The Syrian Observatory For Human Rights

Makeshift camps in western Deir Ezzor | Displaced people struggle with poor services and deteriorating healthcare as winter approaches

A large number of makeshift camps are scattered in SDF-controlled villages in the western countryside of Deir Ezzor. These camps accommodate thousands of people who have been forced to be displaced for four years following violent battles by regime forces and their proxies on their areas with the aim of capturing the western bank of Euphrates river.


In this context, SOHR sources have reported that the western countryside of Deir Ezzor hosts seven makeshift camps accommodating nearly 2,693 families who are distributed to several gatherings according to the area they hail from. Those camps are as follows:


  • “Safirah Tahtani” camp which accommodates nearly 187 families.


  • “Mahatet Al-Qetar” camp which accommodates 69 families.


  • “Al-Jazarat” camp which accommodates approximately 10,600 families.


  • “Hawayij Bosam’a and Hawayij Ziab” camp which accommodates 735 families.


  • “Muhaymidah” camp which accommodates 548 families.


  • “Al-Bashir” camp which accommodates 16 families.


  • “Al-Salman” camp which accommodates 78 families.


According to inhabitants of these camps, the camps suffer from very poor services and almost-complete suspension of support provided by humanitarian organisations. There are nearly 7,000 children who have dropped out of school in light of the acute lack of support provided to educational institutions, while some families have sent their children to schools run by the Autonomous Administration.


Speaking to SOHR, a 48-year-old displaced woman from Al-Shamiyyah area in the western countryside of Deir Ezzor and now living in Muhaymidah camp in SDF-controlled areas in the western countryside of Deir Ezzor says, “the cost of getting water for drinking and washing is unaffordable, as the price of a barrel of water exceeds 1,000 SYP. My family of six need a barrel every day, but I cannot should that cost. Also, getting a pack of bread has become very difficult, especially after stealing flour allowances provided to the only bread bakery in the camp. We therefore find ourselves forced to buy flour, when it is available, to bake our bread.”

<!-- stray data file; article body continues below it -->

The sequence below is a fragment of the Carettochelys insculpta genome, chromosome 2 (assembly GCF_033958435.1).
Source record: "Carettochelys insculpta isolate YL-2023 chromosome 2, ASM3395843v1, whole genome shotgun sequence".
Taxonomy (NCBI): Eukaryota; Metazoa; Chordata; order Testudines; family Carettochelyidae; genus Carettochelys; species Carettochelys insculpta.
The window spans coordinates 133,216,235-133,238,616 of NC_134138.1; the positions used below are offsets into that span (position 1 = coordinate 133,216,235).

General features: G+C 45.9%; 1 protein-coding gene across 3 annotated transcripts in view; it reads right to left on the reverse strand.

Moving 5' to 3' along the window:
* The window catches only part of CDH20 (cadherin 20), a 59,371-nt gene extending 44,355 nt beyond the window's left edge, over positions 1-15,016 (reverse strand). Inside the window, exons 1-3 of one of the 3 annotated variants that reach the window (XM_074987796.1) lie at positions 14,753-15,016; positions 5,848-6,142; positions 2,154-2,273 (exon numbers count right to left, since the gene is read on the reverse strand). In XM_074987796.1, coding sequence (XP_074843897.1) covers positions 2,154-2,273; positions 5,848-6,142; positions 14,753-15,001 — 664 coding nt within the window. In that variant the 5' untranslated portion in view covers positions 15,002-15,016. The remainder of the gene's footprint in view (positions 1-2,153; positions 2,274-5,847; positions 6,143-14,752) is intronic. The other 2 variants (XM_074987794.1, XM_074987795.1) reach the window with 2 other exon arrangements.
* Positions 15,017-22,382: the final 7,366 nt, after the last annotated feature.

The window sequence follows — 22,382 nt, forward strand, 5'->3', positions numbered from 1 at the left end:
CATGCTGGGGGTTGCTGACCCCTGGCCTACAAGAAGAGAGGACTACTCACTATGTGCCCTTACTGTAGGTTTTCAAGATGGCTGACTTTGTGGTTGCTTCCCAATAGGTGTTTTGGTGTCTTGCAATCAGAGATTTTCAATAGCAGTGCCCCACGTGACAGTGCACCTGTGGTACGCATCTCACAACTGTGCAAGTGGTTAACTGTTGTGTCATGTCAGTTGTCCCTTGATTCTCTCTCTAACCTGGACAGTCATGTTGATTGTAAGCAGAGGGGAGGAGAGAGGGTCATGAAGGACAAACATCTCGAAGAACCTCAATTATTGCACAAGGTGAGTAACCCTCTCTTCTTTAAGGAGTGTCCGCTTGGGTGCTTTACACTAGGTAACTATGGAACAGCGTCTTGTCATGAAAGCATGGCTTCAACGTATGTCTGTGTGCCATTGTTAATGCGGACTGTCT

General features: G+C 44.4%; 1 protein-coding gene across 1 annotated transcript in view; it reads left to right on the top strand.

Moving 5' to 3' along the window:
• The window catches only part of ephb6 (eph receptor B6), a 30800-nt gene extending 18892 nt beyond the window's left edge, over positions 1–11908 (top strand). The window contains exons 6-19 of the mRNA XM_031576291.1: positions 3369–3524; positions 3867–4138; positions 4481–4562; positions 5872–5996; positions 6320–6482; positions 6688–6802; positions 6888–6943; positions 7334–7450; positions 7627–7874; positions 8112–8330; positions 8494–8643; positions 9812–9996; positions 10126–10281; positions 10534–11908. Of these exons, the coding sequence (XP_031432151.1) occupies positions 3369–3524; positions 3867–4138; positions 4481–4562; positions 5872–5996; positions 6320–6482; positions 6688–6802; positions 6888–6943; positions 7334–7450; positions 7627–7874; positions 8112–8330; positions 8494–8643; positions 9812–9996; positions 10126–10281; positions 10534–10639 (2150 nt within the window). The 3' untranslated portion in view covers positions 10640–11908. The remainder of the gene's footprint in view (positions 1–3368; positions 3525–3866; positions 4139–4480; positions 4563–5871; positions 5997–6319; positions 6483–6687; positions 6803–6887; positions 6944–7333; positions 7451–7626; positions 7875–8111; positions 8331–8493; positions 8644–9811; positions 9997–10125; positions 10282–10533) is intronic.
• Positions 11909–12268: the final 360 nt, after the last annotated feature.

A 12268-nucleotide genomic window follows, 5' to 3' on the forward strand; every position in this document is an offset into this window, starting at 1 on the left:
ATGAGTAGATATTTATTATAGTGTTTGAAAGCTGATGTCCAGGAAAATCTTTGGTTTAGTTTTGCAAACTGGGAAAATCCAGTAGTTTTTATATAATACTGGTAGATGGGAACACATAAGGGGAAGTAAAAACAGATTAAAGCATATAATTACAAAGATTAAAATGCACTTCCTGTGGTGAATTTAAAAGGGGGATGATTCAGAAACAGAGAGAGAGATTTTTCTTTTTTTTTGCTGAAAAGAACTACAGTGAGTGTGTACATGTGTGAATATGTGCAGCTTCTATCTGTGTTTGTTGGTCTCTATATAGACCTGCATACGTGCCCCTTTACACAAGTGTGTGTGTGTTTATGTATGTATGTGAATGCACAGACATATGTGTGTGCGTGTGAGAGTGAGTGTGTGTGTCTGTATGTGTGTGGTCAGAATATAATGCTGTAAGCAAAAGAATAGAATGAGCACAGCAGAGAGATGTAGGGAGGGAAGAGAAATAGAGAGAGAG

On the other hand, the camp’s inhabitants frequently called upon international organisations to improve the situation of the displaced people there, establish schools and provide school uniforms and stationaries, but to no avail.


Moreover, those camps suffer from acute shortage of food and essential products, mainly bread, as well as acute shortage of fuel used for heating in winter, which forced displaced people in west Deir Ezzor camps to turned to alternative heating materials. Furthermore, most of the tents are very worn and uninhabitable which pose considerable threats to the inhabitants during the freezing temperatures and spells of harsh weather during this winter; let alone the fact that the camps’ inhabitants will be more venerable to diseases and infections.


Speaking to SOHR, a 65-year-old displaced man from Al-Shawla area, to the south of Deir Ezzor city, and now living in Muhaymidah camp says, “sometimes, I have no money to buy medicine which is sold for a very high price compared to my low income. There are no medical posts in the camp, while many patients, including women, children and elderly people, are struggling with the same problem, especially those who have no breadwinners. In addition, the camp lacks the basic livelihood and essentials, such as drinking water, bread, household gas and diesel used for heating.”


According to SOHR sources, many makeshift camps are scattered in the areas of Al-Ma’amel, Al-Shahabat, Taybah, Ma’ayzilah and Al-Izbah, where camps in those areas accommodate nearly 125,000 displaced people.


Internally displaced persons in Deir Ezzor camps have appealed upon relevant authorities and actors, through SOHR, to pay more attention to their catastrophic situation and their right to enjoy decent standards of living and to put into consideration the dreadful living conditions and challenges that they have faced for over four years.